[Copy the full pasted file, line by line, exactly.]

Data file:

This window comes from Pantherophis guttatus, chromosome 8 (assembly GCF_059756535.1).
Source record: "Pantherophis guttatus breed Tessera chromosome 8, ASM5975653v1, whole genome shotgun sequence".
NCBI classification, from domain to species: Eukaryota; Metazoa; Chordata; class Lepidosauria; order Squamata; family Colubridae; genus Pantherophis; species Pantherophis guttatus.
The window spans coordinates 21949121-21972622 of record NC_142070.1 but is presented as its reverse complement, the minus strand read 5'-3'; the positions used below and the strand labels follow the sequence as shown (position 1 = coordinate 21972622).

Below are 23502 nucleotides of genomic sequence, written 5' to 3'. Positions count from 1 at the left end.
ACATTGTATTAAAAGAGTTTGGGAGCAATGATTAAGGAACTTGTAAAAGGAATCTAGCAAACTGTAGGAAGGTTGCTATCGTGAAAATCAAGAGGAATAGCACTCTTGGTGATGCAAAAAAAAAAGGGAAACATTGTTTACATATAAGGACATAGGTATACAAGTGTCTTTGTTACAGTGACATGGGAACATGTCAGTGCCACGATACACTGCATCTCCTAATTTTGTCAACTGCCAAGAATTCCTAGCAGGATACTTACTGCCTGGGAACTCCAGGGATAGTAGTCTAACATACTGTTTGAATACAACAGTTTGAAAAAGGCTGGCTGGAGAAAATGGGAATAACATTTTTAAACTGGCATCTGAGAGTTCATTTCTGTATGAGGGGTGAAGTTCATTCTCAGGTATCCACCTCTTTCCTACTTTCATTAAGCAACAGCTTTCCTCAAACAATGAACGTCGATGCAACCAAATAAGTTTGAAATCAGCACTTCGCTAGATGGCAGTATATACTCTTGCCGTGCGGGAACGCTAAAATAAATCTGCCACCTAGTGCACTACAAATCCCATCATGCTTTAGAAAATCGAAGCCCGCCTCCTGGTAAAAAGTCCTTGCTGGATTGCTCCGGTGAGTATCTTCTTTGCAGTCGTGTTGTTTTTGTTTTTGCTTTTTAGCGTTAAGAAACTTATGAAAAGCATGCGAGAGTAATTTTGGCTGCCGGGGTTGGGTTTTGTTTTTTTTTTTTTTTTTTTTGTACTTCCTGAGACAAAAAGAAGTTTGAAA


This window comes from Pantherophis guttatus, chromosome 8 (assembly GCF_059756535.1).
Source record: "Pantherophis guttatus breed Tessera chromosome 8, ASM5975653v1, whole genome shotgun sequence".
NCBI classification, from domain to species: Eukaryota; Metazoa; Chordata; class Lepidosauria; order Squamata; family Colubridae; genus Pantherophis; species Pantherophis guttatus.
The window spans coordinates 21949121-21972622 of record NC_142070.1 but is presented as its reverse complement, the minus strand read 5'-3'; the positions used below and the strand labels follow the sequence as shown (position 1 = coordinate 21972622).

Below are 23502 nucleotides of genomic sequence, written 5' to 3'. Positions count from 1 at the left end.
ACATTGTATTAAAAGAGTTTGGGAGCAATGATTAAGGAACTTGTAAAAGGAATCTAGCAAACTGTAGGAAGGTTGCTATCGTGAAAATCAAGAGGAATAGCACTCTTGGTGATGCAAAAAAAAAAGGGAAACATTGTTTACATATAAGGACATAGGTATACAAGTGTCTTTGTTACAGTGACATGGGAACATGTCAGTGCCACGATACACTGCATCTCCTAATTTTGTCAACTGCCAAGAATTCCTAGCAGGATACTTACTGCCTGGGAACTCCAGGGATAGTAGTCTAACATACTGTTTGAATACAACAGTTTGAAAAAGGCTGGCTGGAGAAAATGGGAATAACATTTTTAAACTGGCATCTGAGAGTTCATTTCTGTATGAGGGGTGAAGTTCATTCTCAGGTATCCACCTCTTTCCTACTTTCATTAAGCAACAGCTTTCCTCAAACAATGAACGTCGATGCAACCAAATAAGTTTGAAATCAGCACTTCGCTAGATGGCAGTATATACTCTTGCCGTGCGGGAACGCTAAAATAAATCTGCCACCTAGTGCACTACAAATCCCATCATGCTTTAGAAAATCGAAGCCCGCCTCCTGGTAAAAAGTCCTTGCTGGATTGCTCCGGTGAGTATCTTCTTTGCAGTCGTGTTGTTTTTGTTTTTGCTTTTTAGCGTTAAGAAACTTATGAAAAGCATGCGAGAGTAATTTTGGCTGCCGGGGTTGGGTTTTGTTTTTTTTTTTTTTTTTTTTGTACTTCCTGAGACAAAAAGAAGTTTGAAA